and they were nothing but problems. In what I have seen, they work well from NJ south.

walt1122 08-16-2007 07:44 PM

Yeah bigMikeB, seen some good installations and heard some horror stories. It seems to be all in the design and install. That is one of the reasons I got involved. I had one guy come to give me an estimate. He looked at my property and said all I needed was to dig up an area about 24 X 24 - 4 feet deep and put in a couple rolls of piping and that was it!! Heard the same thing from others. A whole develoment not far from here was built around the geo thermal advantage but the fields were so undersized tha many of the homeowners gave up on them and went to oil fired units while others had to did up their back yards and add new lines. Too many people don't know what they are doing and unfortunately the industry and the consumer has to pay for bad jobs. Just cause a guy can do HVAC and that isn't an easy thing either. (I took some classes to better understand how heat pumps work and it is a lot to understand) but it still doesn't mean he can do geo thermal. From what I've seen it takes a lot skill and knowledge.


toni 08-18-2007 07:24 AM

Thanks for the helpful info.
I live in southeastern OH. I have talked to a couple of installers and have been given approximate over the the phone quotes of $18,000. Like I said this was over the phone and everyone seemed to be leaning tword the drilling of wells. I have approx. 1 and 1/4 acres and my house is a 4,000 sq. ft. tri level ranch built in 1966. Believe it or not the one installer actually tried to talk me out of going geothermal. Telling me that since our electric company no longer offers the all electric discount that I was probably better off just replacing my propane furnance with another one.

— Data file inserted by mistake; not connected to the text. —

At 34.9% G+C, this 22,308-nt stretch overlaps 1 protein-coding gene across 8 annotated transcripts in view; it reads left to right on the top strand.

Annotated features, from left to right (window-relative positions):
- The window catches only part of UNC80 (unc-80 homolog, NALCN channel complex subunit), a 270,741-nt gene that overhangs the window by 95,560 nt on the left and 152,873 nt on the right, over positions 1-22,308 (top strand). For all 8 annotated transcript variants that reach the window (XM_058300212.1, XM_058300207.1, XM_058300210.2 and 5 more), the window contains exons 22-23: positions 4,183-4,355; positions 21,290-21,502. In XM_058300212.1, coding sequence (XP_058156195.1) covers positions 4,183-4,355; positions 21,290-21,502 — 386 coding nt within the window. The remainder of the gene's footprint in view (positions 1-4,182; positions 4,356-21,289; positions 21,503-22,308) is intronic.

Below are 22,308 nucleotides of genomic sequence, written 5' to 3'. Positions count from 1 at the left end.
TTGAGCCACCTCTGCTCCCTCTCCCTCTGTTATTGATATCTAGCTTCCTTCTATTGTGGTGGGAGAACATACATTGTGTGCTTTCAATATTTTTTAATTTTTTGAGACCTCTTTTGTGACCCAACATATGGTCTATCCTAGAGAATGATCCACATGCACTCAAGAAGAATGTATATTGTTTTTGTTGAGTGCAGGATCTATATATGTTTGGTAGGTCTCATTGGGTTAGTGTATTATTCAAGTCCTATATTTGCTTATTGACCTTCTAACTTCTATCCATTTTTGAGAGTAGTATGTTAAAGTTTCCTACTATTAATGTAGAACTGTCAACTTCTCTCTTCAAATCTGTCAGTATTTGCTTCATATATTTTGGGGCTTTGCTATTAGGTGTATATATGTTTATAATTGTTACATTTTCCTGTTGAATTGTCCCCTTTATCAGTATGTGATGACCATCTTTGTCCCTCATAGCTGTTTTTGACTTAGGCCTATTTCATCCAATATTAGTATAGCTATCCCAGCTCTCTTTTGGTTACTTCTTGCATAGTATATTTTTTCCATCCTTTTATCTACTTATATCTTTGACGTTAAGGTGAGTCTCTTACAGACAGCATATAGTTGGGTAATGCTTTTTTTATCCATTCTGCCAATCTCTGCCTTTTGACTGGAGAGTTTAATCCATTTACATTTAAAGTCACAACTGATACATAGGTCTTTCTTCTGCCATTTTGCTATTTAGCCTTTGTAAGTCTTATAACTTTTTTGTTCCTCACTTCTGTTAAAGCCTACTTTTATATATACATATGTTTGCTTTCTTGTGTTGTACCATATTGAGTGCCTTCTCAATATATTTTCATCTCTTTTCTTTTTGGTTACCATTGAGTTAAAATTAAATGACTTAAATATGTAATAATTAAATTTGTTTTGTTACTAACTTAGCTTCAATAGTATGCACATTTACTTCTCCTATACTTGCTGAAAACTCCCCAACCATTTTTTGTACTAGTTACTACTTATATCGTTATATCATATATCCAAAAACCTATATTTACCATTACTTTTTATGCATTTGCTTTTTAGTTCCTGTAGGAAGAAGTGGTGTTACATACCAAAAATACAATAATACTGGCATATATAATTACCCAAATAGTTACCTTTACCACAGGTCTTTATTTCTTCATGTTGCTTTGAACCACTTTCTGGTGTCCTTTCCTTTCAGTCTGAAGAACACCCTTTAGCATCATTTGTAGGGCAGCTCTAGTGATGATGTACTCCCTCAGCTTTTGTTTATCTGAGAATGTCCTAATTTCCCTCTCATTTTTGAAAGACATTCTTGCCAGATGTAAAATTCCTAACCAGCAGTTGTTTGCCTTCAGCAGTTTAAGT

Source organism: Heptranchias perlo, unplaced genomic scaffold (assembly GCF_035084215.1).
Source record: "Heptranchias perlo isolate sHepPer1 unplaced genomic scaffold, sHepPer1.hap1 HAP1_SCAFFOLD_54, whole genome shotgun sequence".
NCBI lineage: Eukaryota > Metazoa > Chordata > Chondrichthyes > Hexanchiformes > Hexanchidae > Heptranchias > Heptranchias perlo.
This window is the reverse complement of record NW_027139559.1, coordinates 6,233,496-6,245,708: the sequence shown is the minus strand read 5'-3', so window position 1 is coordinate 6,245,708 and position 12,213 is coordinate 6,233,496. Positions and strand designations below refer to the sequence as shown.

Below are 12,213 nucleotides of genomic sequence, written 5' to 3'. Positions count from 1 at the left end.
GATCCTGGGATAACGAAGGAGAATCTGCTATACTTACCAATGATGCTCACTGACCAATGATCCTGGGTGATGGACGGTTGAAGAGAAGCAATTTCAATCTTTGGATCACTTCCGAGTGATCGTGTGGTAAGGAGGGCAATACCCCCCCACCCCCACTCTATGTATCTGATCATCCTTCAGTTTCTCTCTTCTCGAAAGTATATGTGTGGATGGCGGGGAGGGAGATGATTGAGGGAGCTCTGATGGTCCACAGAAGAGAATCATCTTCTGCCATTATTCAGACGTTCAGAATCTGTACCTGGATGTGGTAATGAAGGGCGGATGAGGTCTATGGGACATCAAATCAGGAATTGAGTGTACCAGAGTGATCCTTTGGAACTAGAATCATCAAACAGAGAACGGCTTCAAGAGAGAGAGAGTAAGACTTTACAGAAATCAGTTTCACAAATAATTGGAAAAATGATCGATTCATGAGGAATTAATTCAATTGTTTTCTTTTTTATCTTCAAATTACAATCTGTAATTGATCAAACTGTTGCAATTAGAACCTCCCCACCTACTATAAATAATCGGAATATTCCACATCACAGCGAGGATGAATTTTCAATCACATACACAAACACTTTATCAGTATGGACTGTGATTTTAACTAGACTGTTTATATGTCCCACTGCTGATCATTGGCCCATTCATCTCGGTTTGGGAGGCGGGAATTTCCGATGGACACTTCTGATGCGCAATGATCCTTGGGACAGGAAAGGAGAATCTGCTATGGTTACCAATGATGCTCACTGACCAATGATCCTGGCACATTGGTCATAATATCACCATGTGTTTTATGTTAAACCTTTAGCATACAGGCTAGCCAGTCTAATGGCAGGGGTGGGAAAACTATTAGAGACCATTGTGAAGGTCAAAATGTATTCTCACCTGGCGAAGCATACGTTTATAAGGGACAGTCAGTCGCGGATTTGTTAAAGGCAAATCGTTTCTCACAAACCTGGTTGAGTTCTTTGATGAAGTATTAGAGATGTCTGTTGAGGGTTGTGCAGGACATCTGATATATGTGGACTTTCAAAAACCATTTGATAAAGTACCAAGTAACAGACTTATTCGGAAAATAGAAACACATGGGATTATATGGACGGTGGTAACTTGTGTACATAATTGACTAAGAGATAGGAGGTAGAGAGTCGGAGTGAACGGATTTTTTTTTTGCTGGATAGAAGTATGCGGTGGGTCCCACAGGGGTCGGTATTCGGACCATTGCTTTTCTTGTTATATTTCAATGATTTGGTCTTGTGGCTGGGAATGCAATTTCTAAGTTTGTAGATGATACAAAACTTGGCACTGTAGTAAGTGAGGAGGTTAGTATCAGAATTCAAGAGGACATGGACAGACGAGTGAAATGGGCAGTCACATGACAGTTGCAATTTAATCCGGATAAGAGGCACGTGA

bigMikeB 08-19-2007 03:07 PM

I would talk to someone at the power company and see if they will tell you why they changed their stance.

walt1122 08-19-2007 07:26 PM

In our case it was because of "lack-of-interest" Not enough people were willing to try what is perceived as a experimental (exotic) system. Too much bad press and misunderstanding over what it is really all about. Does anyone think their refrigerator, air conditioner, or freezer is exotic? remember how people felt about air-to-air heat pumps! They don't work except in Florida!! HA!! it is just perceptions and it's to bad geothermal has the stigma that it is no good. There is heat everywhere even down until absolute O kelvin and you can gather it together and have heat. I remeber seeing something like that ther is more than 90 percent of the heat still available at 32 F as there is at 100 F. Geo thermal heat pumps are economical and are so much "greener" than anthing else currently available. Non polluting at the home and government regulations keep the electric producers incheck. How many tons of pollution are produced by all the homes poorerly burning fossil fuels.

maybe some day geothermal will finally get the recognation it deserves.


dmaceld 08-21-2007 11:29 PM


Originally Posted by toni (Post 58295)